Caroline Glick writes in a March 21 column in The Jerusalem Post: “Under Mubarak, Egypt advanced U.S. interests in two main ways. First by waging war against the Muslim Brotherhood and opposing the rise of Iranian power in the region, Mubarak weakened regional forces that most threatened U.S. interests. Second, by managing the Suez Canal in conformance with international maritime law, Egypt facilitated the smooth transport of petroleum products to global markets and prevented Iran from operating in the Mediterranean Sea.”

Thanks to our Special-Olympics intervention, the Muslim Brotherhood is now the most powerful political force in the nation, as the March 19 referendum on constitutional amendments demonstrated.

Egypt’s newly appointed foreign minister has called for opening the nation’s border with Hamas-infested Gaza, to facilitate the flow of arms. And Egypt’s ruling coalition is allowing Iranian ships – carrying weapons to Hamas – to traverse the Suez Canal without being inspected. Where do you think Palestinian terrorists (a redundancy, I know) got the long-range Iranian Grad-type rockets they recently fired into Be’er Sheva?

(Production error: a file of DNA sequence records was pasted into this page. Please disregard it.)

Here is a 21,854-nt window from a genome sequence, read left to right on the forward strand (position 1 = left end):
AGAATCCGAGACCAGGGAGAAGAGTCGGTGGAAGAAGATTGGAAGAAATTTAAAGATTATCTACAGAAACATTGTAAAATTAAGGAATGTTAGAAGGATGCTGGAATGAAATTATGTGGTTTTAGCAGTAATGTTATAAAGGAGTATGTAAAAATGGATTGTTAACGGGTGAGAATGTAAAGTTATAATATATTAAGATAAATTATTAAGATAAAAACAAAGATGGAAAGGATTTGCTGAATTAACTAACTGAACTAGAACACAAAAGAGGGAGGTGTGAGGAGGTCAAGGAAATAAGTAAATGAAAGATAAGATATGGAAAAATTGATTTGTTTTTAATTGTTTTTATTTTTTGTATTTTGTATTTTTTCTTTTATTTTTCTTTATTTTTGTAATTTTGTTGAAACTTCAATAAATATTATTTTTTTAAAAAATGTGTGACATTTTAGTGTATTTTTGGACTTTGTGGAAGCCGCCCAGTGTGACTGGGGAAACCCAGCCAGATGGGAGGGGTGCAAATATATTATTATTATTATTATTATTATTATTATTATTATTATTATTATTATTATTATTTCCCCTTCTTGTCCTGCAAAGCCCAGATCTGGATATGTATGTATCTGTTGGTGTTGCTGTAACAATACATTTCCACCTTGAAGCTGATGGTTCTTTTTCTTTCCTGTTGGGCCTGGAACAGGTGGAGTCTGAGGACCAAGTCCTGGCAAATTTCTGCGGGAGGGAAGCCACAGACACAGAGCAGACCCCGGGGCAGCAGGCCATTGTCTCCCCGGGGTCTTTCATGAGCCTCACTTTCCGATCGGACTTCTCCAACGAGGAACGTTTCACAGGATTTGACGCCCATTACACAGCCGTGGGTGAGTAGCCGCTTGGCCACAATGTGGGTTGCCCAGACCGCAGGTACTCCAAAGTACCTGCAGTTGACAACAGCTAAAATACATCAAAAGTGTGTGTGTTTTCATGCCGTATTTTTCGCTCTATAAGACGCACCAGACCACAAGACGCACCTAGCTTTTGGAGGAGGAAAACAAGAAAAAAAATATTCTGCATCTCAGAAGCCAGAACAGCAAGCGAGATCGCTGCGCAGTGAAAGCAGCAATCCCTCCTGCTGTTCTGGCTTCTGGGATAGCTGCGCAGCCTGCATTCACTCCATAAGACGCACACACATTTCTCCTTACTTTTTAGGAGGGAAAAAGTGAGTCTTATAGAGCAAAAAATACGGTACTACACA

Isn’t intervention fun?

Unlike Mubarak, you can’t say the Colonel is our bastard. (Reagan called him a “mad dog.”) But for the past 15 years or so, he’s been a remarkably well-behaved bastard. After 9/11, he saw which way the wind was blowing over the sand dunes, gave up his WMD programs, renounced terrorism, paid billions in reparations to the families of the victims of the Lockerbie bombing and acted as a bulwark against al-Qaeda in his region (out of self-interest to be sure).

On the other side of the Libyan civil war, the rebels are supported by al-Qaeda. The U.S. Military Academy at West Point’s Combating Terrorism Center notes that most of the Libyans fighting our forces in Iraq come from rebel strongholds.

As of Tuesday, we had fired 161 Tomahawk cruise missiles at Gaddafi’s military installations, each costing $1.16 million. It will cost an estimated $400 million to $800 million just to establish the no-fly zone, and as much as $100 million a week to maintain it.

This is small change compared to the cost of Iraq and Afghanistan – denominated in dollars and blood.

March 20 marked the 8th anniversary of our long march into the Iraq morass. The net result: 4,500 dead Americans, 67,500 dead Iraqis and 50,000 troops still stationed in the country. The Congressional Budget Office estimates the cost of Operation Enduring Bankruptcy, projected through 2017 (the target date of our withdrawal), at $2.4 trillion – somewhere around 17% of the current National Debt.